(4) The words of Gen 1:27c, "male and female [God] made [humans]" and Gen 2:24 ("For this reason a man may ... become joined to his woman and they [or: the two] shall become one flesh") belong to the very foundation of creation. Indeed, the Essenes at Qumran referred to Gen 1:27c as "the foundation of creation" and predicated the rejection of polygamy on them. The Palestinian Jewish messianic claimant, Jesus of Nazareth, similarly cited Gen 1:27c and 2:24 as a basis for eliminating more than two persons in a sexual bond (the duality of the sexes as the basis for duality of number). Homosexual practice is an obvious assault on the foundation of a male-female prerequisite for sex. The Jewish apostle, Paul, viewed it as a violation of Gen 1:27 and 2:24, an attack on creation for which Gentile participants would be held culpable (Rom 1:24-27).

(5) In the Hebrew Bible the word to'evah ("abomination," something abhorrent or detestable to God) is typically used of high sexual offenses (homosexual practice, incest, adultery, bestiality; also cross-dressing), idolatry (including sacrificing one's children to pagan gods, sorcery, and necromancy), and high social offenses (murder, swearing falsely, oppressing the poor). Yes, in Deut 14:3 unclean animals are referred to as "abhorrent things," but eating them is not said to be an "abomination."

(6) Merely ritual offenses can be rectified by ritual bathing and the going down of the sun; they are not capital offenses. Ritual offenses typically penalize both inadvertent and advertent (intentional) acts; moral offenses only intentional acts (including homosexual practice, incest, adultery). Some ritual offenses make the participants contagious to touch; moral offenses never do.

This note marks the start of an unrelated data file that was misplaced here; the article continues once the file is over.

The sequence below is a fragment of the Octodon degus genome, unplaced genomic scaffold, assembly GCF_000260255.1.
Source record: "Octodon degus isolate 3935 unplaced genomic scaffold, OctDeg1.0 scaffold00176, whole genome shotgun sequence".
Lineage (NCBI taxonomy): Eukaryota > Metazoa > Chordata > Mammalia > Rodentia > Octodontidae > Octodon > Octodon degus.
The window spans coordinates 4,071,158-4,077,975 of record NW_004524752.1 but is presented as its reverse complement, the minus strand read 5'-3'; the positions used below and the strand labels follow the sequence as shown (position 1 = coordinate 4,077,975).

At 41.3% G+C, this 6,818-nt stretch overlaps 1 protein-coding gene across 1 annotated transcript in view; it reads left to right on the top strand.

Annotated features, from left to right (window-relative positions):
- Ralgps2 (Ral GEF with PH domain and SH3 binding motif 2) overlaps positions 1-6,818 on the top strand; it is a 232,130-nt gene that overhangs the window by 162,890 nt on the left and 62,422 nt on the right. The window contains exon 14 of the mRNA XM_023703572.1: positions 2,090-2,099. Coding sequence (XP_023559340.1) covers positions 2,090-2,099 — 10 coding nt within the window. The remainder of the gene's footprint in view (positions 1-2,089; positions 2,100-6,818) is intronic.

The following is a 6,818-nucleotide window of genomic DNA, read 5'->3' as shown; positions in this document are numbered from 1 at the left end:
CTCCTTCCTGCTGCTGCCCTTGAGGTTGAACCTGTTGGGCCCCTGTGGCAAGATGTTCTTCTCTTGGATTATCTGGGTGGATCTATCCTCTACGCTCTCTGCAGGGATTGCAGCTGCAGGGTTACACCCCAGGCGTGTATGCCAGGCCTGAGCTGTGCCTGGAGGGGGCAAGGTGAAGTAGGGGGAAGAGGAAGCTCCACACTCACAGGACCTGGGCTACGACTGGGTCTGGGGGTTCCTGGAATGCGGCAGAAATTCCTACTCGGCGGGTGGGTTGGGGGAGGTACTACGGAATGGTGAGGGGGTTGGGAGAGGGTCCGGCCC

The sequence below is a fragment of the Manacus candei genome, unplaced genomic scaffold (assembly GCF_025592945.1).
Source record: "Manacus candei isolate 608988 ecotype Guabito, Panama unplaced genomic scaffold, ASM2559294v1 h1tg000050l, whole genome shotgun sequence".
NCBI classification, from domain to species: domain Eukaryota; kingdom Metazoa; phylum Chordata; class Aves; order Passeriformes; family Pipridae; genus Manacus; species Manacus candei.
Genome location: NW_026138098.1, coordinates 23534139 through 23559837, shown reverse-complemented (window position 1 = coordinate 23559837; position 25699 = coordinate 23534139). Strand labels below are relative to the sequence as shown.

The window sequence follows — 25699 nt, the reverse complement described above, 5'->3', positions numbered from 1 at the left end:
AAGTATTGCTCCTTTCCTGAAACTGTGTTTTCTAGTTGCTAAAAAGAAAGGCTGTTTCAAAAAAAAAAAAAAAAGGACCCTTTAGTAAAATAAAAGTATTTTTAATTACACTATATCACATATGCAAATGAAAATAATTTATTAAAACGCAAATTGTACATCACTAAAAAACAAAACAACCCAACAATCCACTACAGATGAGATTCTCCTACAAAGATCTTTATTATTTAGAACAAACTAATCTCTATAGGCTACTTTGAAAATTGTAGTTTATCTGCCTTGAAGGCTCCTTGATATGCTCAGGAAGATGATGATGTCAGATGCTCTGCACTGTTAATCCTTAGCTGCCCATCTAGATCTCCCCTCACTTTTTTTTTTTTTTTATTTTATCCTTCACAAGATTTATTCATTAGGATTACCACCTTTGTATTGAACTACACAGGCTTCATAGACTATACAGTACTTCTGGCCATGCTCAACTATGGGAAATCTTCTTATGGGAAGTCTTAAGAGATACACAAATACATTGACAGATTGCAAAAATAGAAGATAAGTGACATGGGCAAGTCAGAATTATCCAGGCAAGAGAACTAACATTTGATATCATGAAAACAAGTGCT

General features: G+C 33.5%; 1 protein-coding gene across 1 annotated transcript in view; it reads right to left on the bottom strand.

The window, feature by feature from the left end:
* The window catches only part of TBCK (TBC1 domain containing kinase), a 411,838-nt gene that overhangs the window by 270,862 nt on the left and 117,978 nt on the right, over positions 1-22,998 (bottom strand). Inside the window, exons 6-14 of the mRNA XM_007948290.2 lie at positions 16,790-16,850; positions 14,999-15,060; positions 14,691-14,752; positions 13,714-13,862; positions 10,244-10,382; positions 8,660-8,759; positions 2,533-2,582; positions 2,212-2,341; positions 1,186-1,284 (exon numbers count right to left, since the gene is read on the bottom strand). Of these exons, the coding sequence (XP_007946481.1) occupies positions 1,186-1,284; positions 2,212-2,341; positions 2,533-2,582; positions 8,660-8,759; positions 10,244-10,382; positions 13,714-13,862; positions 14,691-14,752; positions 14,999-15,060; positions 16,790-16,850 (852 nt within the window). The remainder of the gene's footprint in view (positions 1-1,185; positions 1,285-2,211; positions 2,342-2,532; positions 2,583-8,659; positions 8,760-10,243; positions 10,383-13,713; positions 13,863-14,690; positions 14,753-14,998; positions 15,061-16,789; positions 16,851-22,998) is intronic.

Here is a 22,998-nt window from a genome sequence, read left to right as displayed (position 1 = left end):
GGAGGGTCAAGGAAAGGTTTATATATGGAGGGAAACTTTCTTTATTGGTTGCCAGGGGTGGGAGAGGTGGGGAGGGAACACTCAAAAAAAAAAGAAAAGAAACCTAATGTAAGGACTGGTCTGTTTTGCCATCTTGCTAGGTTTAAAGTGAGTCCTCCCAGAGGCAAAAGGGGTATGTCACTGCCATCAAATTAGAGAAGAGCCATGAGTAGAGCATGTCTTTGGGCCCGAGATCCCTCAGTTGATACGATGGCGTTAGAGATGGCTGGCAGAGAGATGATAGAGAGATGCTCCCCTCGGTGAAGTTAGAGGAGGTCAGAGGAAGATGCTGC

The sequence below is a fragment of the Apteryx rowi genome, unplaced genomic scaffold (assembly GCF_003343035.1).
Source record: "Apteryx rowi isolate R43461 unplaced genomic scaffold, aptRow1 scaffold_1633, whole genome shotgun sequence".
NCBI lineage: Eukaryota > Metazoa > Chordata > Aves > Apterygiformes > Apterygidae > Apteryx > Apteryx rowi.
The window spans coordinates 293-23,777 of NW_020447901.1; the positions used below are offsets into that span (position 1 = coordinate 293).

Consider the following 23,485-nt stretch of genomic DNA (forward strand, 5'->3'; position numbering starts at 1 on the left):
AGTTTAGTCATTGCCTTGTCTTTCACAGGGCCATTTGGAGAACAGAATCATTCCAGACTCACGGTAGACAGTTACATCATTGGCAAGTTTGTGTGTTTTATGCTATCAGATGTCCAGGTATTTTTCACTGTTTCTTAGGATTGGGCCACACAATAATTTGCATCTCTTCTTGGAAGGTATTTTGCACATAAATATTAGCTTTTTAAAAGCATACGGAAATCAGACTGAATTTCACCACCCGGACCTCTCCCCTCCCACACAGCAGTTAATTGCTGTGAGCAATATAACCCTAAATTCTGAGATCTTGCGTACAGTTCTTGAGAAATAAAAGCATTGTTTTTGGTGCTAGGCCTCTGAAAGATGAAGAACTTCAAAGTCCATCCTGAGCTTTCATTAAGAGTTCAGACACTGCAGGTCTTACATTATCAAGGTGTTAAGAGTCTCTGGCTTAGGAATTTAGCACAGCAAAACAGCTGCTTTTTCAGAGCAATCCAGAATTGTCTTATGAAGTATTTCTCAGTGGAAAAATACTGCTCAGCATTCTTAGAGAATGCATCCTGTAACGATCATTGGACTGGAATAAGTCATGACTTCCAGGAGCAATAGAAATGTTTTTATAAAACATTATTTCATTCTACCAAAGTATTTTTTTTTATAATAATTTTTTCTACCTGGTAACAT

Rabbi Boteach apparently has not kept up with Jewish scholarship on the biblical text. Jonathan Klawans, professor of ancient Judaism at Boston University, wrote in his book Impurity and Sin in Ancient Judaism (Oxford University Press, 2000) that the sex laws in Leviticus 18 provide a classic example of moral, rather than merely ritual, impurity offenses. Even Jacob Milgrom, professor emeritus in his massive 3-volume commentary on Leviticus for the Anchor Bible series, explicitly labels the sexual offenses of Leviticus 18 and 20 as instances of “moral impurity.” David P. Wright, professor of Bible and Ancient Near East at Brandeis and an expert on purity laws, has written in the entry “Unclean and Clean [OT]” for the renowned Anchor Bible Dictionary (Doubleday) that in the Hebrew Bible “calling those involved in improper sexual relationships impure is a way of calling the persons sinful” (6:734).